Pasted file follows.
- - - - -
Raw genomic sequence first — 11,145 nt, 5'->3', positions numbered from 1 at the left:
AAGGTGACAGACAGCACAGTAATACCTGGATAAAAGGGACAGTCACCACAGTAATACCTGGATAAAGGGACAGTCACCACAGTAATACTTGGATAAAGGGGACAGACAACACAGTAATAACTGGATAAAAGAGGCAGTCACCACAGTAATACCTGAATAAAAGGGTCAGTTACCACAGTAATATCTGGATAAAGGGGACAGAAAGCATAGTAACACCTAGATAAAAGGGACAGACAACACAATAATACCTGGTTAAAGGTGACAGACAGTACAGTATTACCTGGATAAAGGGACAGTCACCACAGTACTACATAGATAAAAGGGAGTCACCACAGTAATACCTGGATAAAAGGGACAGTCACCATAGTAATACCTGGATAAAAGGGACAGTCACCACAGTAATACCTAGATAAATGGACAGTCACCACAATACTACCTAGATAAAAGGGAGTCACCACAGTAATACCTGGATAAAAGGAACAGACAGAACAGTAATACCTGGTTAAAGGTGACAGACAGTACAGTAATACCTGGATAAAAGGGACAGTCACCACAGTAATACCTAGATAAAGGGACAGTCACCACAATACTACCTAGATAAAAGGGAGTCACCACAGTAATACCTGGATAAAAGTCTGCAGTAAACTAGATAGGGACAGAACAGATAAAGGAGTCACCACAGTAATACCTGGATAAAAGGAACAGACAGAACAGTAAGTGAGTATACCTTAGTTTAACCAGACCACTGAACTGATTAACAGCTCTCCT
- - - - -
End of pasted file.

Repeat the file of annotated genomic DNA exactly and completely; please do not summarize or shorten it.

Raw genomic sequence first — 11,145 nt, 5'->3', positions numbered from 1 at the left:
AAGGTGACAGACAGCACAGTAATACCTGGATAAAAGGGACAGTCACCACAGTAATACCTGGATAAAGGGACAGTCACCACAGTAATACTTGGATAAAGGGGACAGACAACACAGTAATAACTGGATAAAAGAGGCAGTCACCACAGTAATACCTGAATAAAAGGGTCAGTTACCACAGTAATATCTGGATAAAGGGGACAGAAAGCATAGTAACACCTAGATAAAAGGGACAGACAACACAATAATACCTGGTTAAAGGTGACAGACAGTACAGTATTACCTGGATAAAGGGACAGTCACCACAGTACTACATAGATAAAAGGGAGTCACCACAGTAATACCTGGATAAAAGGGACAGTCACCATAGTAATACCTGGATAAAAGGGACAGTCACCACAGTAATACCTAGATAAATGGACAGTCACCACAATACTACCTAGATAAAAGGGAGTCACCACAGTAATACCTGGATAAAAGGAACAGACAGAACAGTAATACCTGGTTAAAGGTGACAGACAGTACAGTAATACCTGGATAAAAGGGACAGTCACCACAGTAATACCTAGATAAAGGGACAGTCACCACAATACTACCTAGATAAAAGGGAGTCACCACAGTAATACCTGGATAAAAGTCTGCAGTAAACTAGATAGGGACAGAACAGATAAAGGAGTCACCACAGTAATACCTGGATAAAAGGAACAGACAGAACAGTAAGTGAGTATACCTTAGTTTAACCAGACCACTGAACTGATTAACAGCTCTCCT